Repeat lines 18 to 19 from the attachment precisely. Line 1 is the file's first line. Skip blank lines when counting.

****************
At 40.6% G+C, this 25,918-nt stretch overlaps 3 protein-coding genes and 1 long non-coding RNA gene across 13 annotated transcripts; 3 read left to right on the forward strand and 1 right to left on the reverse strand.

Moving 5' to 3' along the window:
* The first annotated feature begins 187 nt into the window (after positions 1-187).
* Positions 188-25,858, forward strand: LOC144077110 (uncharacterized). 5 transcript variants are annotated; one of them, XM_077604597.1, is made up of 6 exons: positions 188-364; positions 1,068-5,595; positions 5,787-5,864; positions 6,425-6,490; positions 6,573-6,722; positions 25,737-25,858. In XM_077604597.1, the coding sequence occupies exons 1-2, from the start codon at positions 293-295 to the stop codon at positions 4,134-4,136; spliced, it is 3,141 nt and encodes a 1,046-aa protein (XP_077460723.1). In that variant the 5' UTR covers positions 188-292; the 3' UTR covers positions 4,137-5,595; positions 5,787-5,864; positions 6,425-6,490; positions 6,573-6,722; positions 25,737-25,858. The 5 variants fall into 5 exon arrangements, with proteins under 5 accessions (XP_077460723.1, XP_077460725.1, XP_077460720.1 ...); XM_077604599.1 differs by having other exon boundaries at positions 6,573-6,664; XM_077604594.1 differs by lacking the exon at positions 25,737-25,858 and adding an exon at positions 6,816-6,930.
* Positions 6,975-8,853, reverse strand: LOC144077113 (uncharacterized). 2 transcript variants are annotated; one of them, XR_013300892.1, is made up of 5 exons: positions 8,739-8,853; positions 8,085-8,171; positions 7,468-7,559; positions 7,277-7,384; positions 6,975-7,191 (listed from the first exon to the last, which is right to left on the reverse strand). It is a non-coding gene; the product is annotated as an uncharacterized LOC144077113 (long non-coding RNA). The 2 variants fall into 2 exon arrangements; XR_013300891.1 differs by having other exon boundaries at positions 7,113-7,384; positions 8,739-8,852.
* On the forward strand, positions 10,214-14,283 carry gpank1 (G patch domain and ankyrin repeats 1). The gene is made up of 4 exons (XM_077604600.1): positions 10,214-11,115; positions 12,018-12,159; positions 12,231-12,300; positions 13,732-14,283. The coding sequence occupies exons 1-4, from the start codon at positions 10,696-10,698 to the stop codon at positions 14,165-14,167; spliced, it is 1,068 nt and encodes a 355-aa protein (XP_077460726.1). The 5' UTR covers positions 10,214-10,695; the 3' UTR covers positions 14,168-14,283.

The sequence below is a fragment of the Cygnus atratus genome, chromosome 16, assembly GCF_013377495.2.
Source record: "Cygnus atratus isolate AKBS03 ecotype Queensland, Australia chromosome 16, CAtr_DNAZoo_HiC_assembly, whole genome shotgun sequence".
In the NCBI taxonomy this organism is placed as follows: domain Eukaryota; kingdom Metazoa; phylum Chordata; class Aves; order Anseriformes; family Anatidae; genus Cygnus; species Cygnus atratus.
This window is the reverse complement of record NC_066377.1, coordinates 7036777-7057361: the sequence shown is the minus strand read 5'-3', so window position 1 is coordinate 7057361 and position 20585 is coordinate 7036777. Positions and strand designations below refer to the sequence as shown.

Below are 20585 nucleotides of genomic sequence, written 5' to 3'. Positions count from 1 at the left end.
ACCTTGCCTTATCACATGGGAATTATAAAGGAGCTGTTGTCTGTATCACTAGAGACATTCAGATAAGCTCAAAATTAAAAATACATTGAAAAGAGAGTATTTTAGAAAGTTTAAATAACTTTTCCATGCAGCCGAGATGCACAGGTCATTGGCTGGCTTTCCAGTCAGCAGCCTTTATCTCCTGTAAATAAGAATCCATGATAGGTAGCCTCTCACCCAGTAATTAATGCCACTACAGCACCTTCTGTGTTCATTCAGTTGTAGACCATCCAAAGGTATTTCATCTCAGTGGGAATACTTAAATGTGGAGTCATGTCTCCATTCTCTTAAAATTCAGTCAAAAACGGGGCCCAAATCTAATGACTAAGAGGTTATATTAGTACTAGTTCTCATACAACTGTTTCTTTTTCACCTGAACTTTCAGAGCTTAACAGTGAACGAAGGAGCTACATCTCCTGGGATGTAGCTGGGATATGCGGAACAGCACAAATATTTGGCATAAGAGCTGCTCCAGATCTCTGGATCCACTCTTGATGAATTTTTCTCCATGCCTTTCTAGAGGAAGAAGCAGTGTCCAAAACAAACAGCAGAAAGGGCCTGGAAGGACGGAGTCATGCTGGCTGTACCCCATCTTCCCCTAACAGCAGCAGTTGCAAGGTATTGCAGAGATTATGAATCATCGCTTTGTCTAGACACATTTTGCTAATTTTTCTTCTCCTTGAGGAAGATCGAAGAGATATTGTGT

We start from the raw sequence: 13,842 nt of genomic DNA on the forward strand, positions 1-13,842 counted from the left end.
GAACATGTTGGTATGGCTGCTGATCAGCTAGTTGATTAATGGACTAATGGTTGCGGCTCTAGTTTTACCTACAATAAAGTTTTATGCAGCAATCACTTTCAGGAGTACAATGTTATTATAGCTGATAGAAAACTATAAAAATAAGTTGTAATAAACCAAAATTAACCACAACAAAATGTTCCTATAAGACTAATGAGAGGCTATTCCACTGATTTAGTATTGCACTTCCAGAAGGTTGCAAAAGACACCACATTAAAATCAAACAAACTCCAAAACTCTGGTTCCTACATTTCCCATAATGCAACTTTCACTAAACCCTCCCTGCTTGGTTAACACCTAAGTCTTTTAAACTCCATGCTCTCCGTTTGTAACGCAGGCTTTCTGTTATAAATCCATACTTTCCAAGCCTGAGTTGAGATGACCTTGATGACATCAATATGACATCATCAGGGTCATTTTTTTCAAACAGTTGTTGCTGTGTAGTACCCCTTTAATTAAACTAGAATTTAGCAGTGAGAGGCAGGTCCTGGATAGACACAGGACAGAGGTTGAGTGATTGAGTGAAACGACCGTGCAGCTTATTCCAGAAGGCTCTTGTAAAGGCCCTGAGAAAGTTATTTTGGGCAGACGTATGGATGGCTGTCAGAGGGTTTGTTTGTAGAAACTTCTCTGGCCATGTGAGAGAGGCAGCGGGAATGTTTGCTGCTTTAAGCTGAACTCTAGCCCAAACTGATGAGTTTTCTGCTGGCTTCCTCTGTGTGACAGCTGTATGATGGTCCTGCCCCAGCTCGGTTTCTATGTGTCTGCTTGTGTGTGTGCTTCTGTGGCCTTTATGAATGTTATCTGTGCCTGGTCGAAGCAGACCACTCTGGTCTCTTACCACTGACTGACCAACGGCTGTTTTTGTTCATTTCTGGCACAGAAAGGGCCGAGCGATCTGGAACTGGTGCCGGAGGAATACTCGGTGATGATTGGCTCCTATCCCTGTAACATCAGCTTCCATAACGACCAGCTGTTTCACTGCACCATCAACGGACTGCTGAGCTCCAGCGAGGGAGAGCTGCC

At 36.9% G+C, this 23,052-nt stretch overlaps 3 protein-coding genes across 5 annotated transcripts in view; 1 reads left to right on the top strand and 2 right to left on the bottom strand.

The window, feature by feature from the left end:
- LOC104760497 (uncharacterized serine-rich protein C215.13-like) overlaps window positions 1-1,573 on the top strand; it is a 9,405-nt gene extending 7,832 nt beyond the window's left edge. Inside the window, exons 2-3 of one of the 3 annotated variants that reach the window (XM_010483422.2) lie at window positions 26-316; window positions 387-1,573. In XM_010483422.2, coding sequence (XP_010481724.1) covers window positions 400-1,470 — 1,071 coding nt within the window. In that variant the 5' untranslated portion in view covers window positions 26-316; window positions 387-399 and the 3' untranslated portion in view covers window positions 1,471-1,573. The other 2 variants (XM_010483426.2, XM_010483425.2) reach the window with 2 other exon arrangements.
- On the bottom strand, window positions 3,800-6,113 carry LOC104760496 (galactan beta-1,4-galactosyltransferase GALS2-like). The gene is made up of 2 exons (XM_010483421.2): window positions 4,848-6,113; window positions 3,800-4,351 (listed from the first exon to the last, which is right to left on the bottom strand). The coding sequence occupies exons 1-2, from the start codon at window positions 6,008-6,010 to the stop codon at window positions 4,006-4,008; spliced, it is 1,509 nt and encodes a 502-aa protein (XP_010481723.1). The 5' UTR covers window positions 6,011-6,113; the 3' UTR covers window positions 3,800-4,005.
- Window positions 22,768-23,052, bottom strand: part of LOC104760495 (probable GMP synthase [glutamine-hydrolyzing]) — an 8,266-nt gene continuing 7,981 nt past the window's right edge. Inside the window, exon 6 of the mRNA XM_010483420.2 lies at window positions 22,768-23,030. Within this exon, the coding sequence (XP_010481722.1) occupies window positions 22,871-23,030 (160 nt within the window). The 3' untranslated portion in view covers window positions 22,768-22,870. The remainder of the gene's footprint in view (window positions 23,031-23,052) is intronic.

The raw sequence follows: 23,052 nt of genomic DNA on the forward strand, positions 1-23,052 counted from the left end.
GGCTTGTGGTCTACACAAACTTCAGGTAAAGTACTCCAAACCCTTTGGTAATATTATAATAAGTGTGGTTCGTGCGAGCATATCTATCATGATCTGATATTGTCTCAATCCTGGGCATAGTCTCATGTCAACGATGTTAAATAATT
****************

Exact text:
- On the bottom strand, window positions 3,800-6,113 carry LOC104760496 (galactan beta-1,4-galactosyltransferase GALS2-like). The gene is made up of 2 exons (XM_010483421.2): window positions 4,848-6,113; window positions 3,800-4,351 (listed from the first exon to the last, which is right to left on the bottom strand). The coding sequence occupies exons 1-2, from the start codon at window positions 6,008-6,010 to the stop codon at window positions 4,006-4,008; spliced, it is 1,509 nt and encodes a 502-aa protein (XP_010481723.1). The 5' UTR covers window positions 6,011-6,113; the 3' UTR covers window positions 3,800-4,005.
- Window positions 22,768-23,052, bottom strand: part of LOC104760495 (probable GMP synthase [glutamine-hydrolyzing]) — an 8,266-nt gene continuing 7,981 nt past the window's right edge. Inside the window, exon 6 of the mRNA XM_010483420.2 lies at window positions 22,768-23,030. Within this exon, the coding sequence (XP_010481722.1) occupies window positions 22,871-23,030 (160 nt within the window). The 3' untranslated portion in view covers window positions 22,768-22,870. The remainder of the gene's footprint in view (window positions 23,031-23,052) is intronic.